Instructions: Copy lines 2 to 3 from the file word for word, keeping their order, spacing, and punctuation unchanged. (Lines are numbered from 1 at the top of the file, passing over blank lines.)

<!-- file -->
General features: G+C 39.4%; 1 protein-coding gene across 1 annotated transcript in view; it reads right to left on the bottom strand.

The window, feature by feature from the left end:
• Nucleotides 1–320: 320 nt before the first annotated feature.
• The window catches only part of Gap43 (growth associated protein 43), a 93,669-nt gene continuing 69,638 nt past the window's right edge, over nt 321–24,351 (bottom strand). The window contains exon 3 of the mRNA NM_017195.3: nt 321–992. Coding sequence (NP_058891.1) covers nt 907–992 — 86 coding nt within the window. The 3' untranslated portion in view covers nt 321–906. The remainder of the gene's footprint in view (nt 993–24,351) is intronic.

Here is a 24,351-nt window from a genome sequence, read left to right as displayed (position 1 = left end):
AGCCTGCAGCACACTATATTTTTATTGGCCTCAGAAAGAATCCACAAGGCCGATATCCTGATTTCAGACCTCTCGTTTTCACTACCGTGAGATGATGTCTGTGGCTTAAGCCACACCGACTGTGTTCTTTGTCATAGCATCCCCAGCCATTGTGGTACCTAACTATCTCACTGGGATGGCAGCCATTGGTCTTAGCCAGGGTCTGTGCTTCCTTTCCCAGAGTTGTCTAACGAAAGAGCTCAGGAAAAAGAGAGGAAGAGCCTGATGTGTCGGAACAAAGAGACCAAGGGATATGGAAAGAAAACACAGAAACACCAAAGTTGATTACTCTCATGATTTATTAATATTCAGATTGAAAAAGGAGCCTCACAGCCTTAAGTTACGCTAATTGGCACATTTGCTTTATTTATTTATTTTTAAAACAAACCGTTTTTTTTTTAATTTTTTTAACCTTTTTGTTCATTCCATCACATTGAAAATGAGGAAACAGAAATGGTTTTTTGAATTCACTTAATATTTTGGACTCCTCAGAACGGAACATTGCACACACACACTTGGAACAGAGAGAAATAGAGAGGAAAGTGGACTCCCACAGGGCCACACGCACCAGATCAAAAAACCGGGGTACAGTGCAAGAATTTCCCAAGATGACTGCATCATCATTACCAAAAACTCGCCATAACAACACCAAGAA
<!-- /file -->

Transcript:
The window, feature by feature from the left end:
• Nucleotides 1–320: 320 nt before the first annotated feature.